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Detroit — Animal advocates protested outside City Hall on Tuesday, calling on the city to fire its controversial new animal control director.

Mark Kumpf took the reins of Detroit's Animal Care and Control just over a week ago. But his hiring spurred immediate backlash by some welfare groups over his record and ultimate firing from the Animal Resource Center in Montgomery County, Ohio. 

"We want to send a message to Mayor Duggan. We would like to have Mark Kumpf removed immediately as director of Detroit Animal Care and Control," said Theresa Sumpter, director of the Detroit Pit Crew Dog Rescue, who helped organize the rally.

The group joined a couple of dozen animal advocates from Metro Detroit and Operation Help Detroit Dogs & Cats, which launched an online petition last week in support of ousting Kumpf. 

On Tuesday, protesters carried signs that read "Detroit Can Do Better" and "Dayton Fired Him, Detroit Hired Him" as cars honked in support. Some city volunteers wore masks to conceal their identity out of fear of retribution. 

Mayor Mike Duggan, during a community meeting last week, defended Kumpf's hiring, saying "he's going to be judged" and "I'm satisfied" with his experience. 

"I don't believe in character assassination," the mayor said in response to concerns. 

The administration on Tuesday had no additional comment in response to the protest and said that Kumpf would not be made available yet for an interview. 

Kumpf was selected for the $100,000-per-year position following a national search to fill the job, which had been vacant since spring after the city's last director, Charles Brown, resigned.

Kumpf's firing in Ohio, according to reports by the Dayton Daily News, came amid criticism from animal rights advocates over high euthanasia rates and a critical report from independent consultants, Team Shelter USA.

Detroit Ombudsman Bruce Simpson addressed the protesters Tuesday, vowing his office will speak with health department leadership and investigate the concerns of opponents.

Simpson's office acts as a liaison between the city and individuals who raise complaints about operations of departments or employee conduct. 

"Obviously, this director has come in with a lot of scrutiny and under fire. I've never seen anything like it in my 15 years of working in this building," he said. "Hopefully, as a city, we make the necessary changes to help them feel comfortable with the way we're doing our job as well as the rest of the general public. We're not here to pick sides. It's about making sure city services are provided appropriately."

Kumpf's hiring comes in the wake of the fatal mauling of 9-year-old Emma Hernandez in August. Emma was attacked by three pit bulls while riding her bike in an alley in her southwest Detroit neighborhood.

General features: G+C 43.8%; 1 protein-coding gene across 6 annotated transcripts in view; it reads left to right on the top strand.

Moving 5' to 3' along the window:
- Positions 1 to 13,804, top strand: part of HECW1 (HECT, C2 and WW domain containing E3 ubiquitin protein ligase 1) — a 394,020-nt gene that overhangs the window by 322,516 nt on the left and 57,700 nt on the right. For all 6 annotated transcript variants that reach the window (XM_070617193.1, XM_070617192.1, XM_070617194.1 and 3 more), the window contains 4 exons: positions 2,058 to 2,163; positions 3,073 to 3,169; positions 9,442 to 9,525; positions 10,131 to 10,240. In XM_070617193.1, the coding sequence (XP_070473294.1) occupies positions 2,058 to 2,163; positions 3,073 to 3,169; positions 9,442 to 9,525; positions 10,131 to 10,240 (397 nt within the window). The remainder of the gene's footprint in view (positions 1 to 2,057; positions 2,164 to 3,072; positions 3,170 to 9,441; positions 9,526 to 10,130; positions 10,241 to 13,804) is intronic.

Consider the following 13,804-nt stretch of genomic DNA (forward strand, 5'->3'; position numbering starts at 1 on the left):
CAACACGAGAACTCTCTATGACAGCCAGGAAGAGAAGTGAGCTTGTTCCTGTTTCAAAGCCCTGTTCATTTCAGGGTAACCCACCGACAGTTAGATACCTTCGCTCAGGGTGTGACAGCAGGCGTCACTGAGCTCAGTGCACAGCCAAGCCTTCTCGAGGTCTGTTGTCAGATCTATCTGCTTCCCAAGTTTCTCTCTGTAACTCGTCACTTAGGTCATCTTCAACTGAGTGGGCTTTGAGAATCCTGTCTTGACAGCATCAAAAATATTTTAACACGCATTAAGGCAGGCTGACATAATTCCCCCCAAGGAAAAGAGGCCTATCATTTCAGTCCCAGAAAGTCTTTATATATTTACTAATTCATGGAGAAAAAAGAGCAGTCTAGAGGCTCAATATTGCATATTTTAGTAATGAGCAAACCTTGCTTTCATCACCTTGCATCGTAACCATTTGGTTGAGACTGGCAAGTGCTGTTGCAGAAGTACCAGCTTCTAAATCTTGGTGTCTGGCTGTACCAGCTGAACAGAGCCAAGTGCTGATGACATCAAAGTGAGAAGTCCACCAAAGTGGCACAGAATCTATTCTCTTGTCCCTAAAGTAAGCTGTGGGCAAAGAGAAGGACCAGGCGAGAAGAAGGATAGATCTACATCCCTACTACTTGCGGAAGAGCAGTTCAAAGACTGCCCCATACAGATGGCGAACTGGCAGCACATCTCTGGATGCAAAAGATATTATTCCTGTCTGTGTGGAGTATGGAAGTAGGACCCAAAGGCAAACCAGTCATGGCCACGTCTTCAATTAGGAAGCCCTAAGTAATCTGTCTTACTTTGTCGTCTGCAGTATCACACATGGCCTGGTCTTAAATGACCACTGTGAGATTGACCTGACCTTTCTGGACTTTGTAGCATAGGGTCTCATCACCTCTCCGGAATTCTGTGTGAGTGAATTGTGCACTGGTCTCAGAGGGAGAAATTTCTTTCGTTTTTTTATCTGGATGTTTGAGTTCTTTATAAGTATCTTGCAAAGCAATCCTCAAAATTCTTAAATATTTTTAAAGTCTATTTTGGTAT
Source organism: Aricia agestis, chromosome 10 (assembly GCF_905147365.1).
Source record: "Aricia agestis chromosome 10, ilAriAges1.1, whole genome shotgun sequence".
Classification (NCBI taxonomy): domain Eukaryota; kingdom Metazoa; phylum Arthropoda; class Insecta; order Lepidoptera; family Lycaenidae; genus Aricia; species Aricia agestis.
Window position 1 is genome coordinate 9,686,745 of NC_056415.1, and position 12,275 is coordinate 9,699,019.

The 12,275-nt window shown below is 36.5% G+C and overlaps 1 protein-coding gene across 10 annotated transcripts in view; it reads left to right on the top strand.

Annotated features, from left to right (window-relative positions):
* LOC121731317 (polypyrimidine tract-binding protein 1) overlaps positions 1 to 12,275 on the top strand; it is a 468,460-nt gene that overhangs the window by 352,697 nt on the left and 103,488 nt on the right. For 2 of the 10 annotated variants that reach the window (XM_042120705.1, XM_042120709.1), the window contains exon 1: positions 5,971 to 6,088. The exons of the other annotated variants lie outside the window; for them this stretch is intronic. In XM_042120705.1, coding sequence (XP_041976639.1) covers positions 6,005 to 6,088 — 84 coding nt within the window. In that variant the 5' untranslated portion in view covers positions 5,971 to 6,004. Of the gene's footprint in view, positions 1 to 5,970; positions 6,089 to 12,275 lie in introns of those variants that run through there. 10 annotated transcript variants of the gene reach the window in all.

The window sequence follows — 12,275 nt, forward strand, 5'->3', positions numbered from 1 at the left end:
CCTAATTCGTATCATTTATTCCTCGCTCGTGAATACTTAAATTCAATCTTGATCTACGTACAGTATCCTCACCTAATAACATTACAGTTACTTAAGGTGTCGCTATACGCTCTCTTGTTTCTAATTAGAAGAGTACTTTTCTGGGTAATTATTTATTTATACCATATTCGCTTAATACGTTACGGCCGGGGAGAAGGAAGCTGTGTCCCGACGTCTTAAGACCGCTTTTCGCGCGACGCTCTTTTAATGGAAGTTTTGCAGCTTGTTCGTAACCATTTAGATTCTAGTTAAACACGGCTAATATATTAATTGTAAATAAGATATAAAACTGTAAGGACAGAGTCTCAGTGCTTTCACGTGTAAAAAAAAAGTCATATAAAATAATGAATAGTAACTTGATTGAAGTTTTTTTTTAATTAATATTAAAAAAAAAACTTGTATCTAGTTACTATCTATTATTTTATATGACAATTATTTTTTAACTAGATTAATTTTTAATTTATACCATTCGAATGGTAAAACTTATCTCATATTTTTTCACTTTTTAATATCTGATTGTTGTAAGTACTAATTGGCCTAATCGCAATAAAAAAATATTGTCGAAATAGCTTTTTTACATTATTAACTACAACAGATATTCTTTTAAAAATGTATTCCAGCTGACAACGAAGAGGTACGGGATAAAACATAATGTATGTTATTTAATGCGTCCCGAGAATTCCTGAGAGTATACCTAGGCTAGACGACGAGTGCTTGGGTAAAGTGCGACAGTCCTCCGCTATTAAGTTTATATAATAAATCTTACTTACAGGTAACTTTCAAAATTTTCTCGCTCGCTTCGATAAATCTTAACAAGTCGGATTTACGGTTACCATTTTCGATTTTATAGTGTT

The death sparked outrage over a lack of animal control leadership and an urgency for Detroit's City Council to strengthen its dangerous animal laws.

Sumpter said she's concerned about reports of Kumpf being a part of a civil lawsuit in a dog mauling case from 2014. The suit claims the victim, a Dayton woman, had notified the rescue center multiple times of a problematic dog next door.

Opponents also point to a Team Shelter USA report dated November 2018 that noted the rescue center improperly stored vaccines and reused syringes.

Montgomery County has declined to comment on the terms of Kumpf's separation from his employment there. 

Shawn Waeghe, a member of the rescue group 313 K9 & Kitty Rescue, said Kumpf isn't the right choice for Detroit. She came out Tuesday and expects to return on Wednesday "to remind them that we're not going away." 

"I think they were just looking for a body to fill the position, somebody who would be a yes man," she said of Kumpf.

The petition for Kumpf's removal as the director had more than 16,000 signatures by Tuesday afternoon.

"I sign petitions where I think it's needed, and this is a very needed cause," said Darlene Williams, an animal advocate from Mount Clemens. "He was fired. He was fired for a reason. I certainly don't want him working with animals in my state."

The city administration has touted Kumpf's 30-year career in animal care and control and the support of the Michigan Humane Society in his hiring. 

Duggan has said that Kumpf's hiring is "one piece of the solution" to fix the city's troubled animal control operation. A number of steps, he said, will be rolled out in the coming weeks. 

Groups that have met with Kumpf, Duggan said, were pleased. But Sumpter said Tuesday she hasn't tried to meet with Kumpf and doesn't need to.

"I've already seen everything I need to see about his history," she said.

cferretti@detroitnews.com

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